Lesson
9

Exploring New Terrain

2 of 4

Engagement and exploration

One contemporary exemplar of this path is the Dalai Lama. Since his daring flight from Tibet in 1959 (a literal crossing of unfamiliar terrain), he has become a world statesman and spiritual leader on a scale unprecedented in Buddhist history.

In response to China's brutal occupation of Tibet, he has consistently embodied the Buddhist precept of nonviolence—a highly unconventional stance in the realm of realpolitik. His conviction that "violent oppressors are also worthy of compassion" challenges the gut reactions of Buddhists and non-Buddhists alike. Through his extensive travels and public appearances, he acquaints people with a Buddhist vision of a desirable society. In matters large and small, the Dalai Lama stirs controversy. When his face appeared on billboards and magazine back covers in an ad for Apple computers, the Tibetan cause may have been aided at the expense of Buddhism's critique of consumerism.

The greening of Buddhist communities illustrates innovative engagement on a group level. At the Green Gulch Zen Center, north of San Francisco, residents use water according to how much is actually available from local sources, thereby achieving water self-sufficiency. Other centers are experimenting with land stewardship, outdoor backpacking retreats, and ceremonies that acknowledge the presence of nonhuman neighbors. Will the successors to monasteries be "ecosteries"? A Samye Ling retreat center being built off the west coast of Scotland implements an energy-efficient design that will integrate water, crops, and waste.

To propose a radically different, but not inherently unworkable, set of values is therefore not utopian after all, but a highly practical—indeed, indispensable—prerequisite to meaningful social and political change. No greater or more successful utopians than the founding fathers of the American republic ever walked the face of the earth, and what they did can be done again. William Ophuls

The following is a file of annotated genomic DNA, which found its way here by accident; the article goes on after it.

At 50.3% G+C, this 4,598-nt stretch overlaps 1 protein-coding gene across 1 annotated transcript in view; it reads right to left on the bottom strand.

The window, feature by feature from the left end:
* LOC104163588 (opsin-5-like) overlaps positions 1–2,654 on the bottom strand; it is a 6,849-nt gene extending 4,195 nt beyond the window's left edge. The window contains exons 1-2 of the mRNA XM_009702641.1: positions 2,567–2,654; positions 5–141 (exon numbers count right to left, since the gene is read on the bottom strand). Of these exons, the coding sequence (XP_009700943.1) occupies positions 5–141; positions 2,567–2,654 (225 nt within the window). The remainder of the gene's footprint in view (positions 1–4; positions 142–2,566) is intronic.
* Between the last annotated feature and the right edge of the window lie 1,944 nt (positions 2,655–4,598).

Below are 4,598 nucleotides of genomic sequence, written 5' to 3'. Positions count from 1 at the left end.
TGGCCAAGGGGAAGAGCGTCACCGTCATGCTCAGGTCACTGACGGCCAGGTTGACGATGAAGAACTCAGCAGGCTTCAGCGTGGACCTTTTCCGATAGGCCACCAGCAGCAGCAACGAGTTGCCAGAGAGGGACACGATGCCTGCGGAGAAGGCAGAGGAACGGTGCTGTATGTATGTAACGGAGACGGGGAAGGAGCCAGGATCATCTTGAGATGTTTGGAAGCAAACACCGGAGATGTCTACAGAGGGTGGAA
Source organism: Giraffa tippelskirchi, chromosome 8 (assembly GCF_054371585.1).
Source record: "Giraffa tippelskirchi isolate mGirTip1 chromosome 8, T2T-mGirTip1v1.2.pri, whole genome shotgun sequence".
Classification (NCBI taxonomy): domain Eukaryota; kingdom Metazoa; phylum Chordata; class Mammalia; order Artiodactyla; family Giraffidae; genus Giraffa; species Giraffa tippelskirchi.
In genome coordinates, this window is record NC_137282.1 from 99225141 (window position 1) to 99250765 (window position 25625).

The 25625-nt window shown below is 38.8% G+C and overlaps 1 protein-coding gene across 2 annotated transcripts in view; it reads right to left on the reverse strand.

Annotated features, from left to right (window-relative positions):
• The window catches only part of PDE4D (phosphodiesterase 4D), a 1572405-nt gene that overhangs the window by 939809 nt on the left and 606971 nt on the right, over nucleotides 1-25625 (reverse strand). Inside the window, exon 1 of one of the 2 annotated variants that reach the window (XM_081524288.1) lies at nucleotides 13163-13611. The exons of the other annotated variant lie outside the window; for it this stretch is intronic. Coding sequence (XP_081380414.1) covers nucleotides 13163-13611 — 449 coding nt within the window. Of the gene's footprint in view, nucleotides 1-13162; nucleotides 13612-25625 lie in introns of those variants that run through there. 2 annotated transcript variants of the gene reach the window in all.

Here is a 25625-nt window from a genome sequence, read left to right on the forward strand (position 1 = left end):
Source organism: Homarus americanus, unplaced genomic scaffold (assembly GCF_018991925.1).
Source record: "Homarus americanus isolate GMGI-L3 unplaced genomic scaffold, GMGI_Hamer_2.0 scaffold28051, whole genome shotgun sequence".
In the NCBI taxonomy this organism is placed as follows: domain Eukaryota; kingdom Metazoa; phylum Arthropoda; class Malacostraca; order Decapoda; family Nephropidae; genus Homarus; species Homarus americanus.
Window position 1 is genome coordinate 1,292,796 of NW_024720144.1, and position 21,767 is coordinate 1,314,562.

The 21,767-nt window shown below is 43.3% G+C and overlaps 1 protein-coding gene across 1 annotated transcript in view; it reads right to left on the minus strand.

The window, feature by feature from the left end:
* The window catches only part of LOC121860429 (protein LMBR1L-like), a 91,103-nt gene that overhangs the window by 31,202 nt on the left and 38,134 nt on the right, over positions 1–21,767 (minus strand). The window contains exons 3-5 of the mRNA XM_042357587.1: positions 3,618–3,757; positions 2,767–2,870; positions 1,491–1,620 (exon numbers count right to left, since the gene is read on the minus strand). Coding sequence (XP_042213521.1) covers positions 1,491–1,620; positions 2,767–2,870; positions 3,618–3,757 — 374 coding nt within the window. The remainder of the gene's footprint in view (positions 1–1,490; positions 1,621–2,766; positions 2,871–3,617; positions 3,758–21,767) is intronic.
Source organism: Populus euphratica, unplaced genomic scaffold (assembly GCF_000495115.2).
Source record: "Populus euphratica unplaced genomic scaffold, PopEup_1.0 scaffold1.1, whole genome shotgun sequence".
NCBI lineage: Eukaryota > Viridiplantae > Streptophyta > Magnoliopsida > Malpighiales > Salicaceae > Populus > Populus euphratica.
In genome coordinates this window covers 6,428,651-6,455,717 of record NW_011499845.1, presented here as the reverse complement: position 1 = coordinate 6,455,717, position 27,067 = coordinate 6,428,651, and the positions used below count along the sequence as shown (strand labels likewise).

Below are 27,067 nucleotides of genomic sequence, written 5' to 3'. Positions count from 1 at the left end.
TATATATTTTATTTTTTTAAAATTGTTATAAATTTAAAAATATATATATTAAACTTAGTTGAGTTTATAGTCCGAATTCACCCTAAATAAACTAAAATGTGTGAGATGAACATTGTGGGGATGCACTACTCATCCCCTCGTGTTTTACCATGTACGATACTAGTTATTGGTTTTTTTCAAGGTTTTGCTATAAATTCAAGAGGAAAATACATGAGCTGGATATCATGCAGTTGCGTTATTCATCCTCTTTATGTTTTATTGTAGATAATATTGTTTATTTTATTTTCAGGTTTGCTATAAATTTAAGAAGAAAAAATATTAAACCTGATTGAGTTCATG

Nevada Nuclear Test Site

In the spring of 1994, nonviolent protesters organized an unusual demonstration in one of the most contaminated places on the planet. About sixty people gathered at the Nevada Nuclear Test Site, under the auspices of the Buddhist Peace Fellowship, to protest the nuclear explosions conducted at the site until recently; to grieve for the damage done to humans, wildlife, and the Earth; and to commemorate the Buddha's birthday on April 8. This was new terrain indeed, and the attempts to promote disarmament both outwardly and inwardly had an improvisational quality. At one point during walking meditation, the single-file line went right up to a barrier under the surveillance of five men in uniform. The barrier was actually a cattle guard, spaced iron bars at ground level. Anyone who stepped on it would be arrested. Around the demonstrators, the wind kicked up dust (radioactive dust?), mocking all such boundaries. Hardly pausing, many walked silently across the barrier.

If you had been participating in the demonstration at the Nevada Test Site, would you have walked across the cattle guard and risked arrest? Why or why not? (Among the NTS demonstrators, both options were respected.)